Updated on: May 4, 2020

Diagnosing COVID-19

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Original story posted on: April 27, 2020

Clinical judgment is sufficient for COVID-19 diagnosis.

When I was a third-year resident, in 1987, I saw a really sick kid in the ED. He was about 5 years old, had a fever of 104°, and was lethargic in his mother’s arms. His eyes were swollen and infected, and he had a runny nose and a diffuse red rash. I pancultured him, gave him acetaminophen and empiric antibiotics, and called the pediatrics resident to admit him.

About 10 minutes later, the resident, a native of India, came down to process his admission. He walked past Room 3 and said, “oh, measles. Where’s the sick kid?”

I was flabbergasted. I had never seen, and I have never seen since, a case of measles. With vaccination, the United States had effectively eliminated it, but in his country, it still existed. In one glance, he absorbed the visual data, and using what we called “pattern-recognition,” made the correct diagnosis.

Good diagnosticians do this all the time, taking in the signs, symptoms, and test results, and mentally checking them against the conditions with which they are familiar. If there is a match, we have a working diagnosis. If I ever saw another kid with the same constellation of signs and symptoms, I would recognize measles again.

One more example: early on in my career, I cared for a young adult who started off with nausea and anorexia the prior day, with generalized abdominal pain that localized to the right lower quadrant. He was febrile and had rebound tenderness with a Rovsing’s sign.

I worked in a teaching hospital at the time, so I called the surgical resident. He asked for a CT scan of the abdomen. I scoffed and told him that this patient just needed cold, hard steel. He protested that it was protocol. I went over his head and called the attending, who trusted my clinical judgment. A few hours later, the inflamed appendix was in a specimen container.

We have another expression in medicine, “the patient read the textbook.” This means that the disease process is following the typical trajectory. This makes it easily recognizable to the clinician.

We have now had a few months of experience with COVID-19. Especially in facilities that are being inundated with COVID-19 patients, the providers are able to recognize many patients just from their chief complaint, signs, symptoms, exam, and imaging. They do not necessarily need to run a PCR test.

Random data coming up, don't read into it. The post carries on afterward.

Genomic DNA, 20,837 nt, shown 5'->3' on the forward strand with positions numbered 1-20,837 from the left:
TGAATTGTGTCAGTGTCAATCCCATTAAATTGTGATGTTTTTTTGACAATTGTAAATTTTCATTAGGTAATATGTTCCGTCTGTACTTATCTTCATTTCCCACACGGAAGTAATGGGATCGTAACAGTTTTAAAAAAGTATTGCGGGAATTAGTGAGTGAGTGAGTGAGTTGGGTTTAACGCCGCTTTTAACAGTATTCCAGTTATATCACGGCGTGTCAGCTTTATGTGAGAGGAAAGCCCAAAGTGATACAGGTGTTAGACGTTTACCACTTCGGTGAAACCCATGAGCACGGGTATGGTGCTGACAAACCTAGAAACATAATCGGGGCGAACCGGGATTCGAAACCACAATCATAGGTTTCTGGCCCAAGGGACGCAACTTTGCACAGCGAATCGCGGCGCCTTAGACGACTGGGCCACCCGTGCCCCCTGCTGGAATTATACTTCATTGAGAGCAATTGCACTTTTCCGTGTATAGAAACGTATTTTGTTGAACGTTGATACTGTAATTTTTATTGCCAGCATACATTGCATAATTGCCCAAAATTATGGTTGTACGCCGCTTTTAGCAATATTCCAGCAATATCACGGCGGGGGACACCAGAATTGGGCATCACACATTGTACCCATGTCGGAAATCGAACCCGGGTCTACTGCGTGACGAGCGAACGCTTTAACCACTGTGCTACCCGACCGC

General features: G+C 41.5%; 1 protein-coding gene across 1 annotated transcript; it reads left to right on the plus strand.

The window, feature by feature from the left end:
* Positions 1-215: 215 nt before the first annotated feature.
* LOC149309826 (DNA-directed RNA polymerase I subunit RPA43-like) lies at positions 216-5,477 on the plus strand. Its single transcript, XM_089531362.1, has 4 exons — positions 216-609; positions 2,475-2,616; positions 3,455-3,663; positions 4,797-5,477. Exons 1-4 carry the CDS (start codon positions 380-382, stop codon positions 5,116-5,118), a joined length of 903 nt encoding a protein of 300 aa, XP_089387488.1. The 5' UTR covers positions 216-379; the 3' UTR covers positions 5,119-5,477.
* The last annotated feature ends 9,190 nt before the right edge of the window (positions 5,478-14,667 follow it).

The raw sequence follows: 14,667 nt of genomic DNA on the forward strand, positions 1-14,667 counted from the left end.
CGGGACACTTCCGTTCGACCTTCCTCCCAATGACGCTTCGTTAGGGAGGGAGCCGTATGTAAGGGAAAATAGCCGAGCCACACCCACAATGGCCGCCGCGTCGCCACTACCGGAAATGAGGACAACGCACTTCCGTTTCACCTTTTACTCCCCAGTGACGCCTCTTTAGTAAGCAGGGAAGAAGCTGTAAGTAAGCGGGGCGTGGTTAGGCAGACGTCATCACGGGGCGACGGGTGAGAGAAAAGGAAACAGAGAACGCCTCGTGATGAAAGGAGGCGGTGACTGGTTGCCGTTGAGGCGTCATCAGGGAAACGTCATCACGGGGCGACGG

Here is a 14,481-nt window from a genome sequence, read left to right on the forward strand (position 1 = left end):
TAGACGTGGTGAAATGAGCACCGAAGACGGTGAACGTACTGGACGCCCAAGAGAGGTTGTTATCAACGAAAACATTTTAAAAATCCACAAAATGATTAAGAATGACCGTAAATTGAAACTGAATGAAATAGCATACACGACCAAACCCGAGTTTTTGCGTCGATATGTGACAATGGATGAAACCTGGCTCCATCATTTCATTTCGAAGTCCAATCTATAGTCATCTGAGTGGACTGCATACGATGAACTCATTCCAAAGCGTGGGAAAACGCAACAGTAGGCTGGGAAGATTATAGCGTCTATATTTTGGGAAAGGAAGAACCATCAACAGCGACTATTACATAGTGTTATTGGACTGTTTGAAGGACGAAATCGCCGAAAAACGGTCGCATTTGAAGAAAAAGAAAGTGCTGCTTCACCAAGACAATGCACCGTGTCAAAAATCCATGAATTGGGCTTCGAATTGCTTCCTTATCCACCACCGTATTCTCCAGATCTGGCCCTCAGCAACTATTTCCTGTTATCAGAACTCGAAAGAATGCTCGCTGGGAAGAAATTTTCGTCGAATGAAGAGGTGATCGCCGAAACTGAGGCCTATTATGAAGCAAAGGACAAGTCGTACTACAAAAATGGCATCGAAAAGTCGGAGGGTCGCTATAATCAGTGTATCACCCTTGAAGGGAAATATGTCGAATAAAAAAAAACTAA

A patient complaining of fever, dry cough, fatigue, and loss of sense of smell and taste, with hypoxemia out of proportion to their appearance and a patchy, multifocal pneumonia in New York City, has “read the textbook,” and can easily be diagnosed with COVID-19 without laboratory confirmation. If they were to have an atypical presentation, they might need a test.

Without any pathognomonic details, the likelihood of the constellation of respiratory signs and symptoms that result from COVID-19 depends on the pre-test probability. If the patient is presenting in a locale that is not seeing many COVID-19 patients, they may need a test, whereas in a pandemic surge area, they might not.

Our country is very heterogeneous, and mitigation measures are being applied inconsistently, so the probability is variable. Not all clinicians have the same degree of experience, knowledge, or comfort level in making diagnoses without laboratory confirmation. There may be some bad actors who are overcalling COVID -19 for nefarious financial reasons, but I would assert that these are the exception and not the rule.

If your provider declares COVID-19 based on clinical and epidemiological judgment, it is sufficient. They should support it in their documentation. If it doesn’t seem clinically valid, you may query. Remember that a negative result in a test with 30 percent false negatives does not necessarily rule out the disease. Clinical judgment may override a negative test.

I just hope someday that coronavirus infection is like measles – people can go a whole career without ever seeing a case.

Programming Note: Listen to Dr. Erica Remer every Tuesday on Talk Ten Tuesdays, 10-10:30 a.m. EST.

Erica E. Remer, MD, FACEP, CCDS

Erica Remer, MD, FACEP, CCDS has a unique perspective as a practicing emergency physician for 25 years, with extensive coding, CDI, and ICD-10 expertise. She was a physician advisor of a large multi-hospital system for four years before transitioning to independent consulting in July 2016. Her passion is educating CDI specialists, coders, and healthcare providers with engaging, case-based presentations on documentation, CDI, and denials management topics. She has written numerous articles and serves as the co-host of Talk Ten Tuesdays, a weekly national podcast. Dr. Remer is a member of the ICD10monitor editorial board, the ACDIS Advisory Board, and the board of directors of the American College of Physician Advisors.

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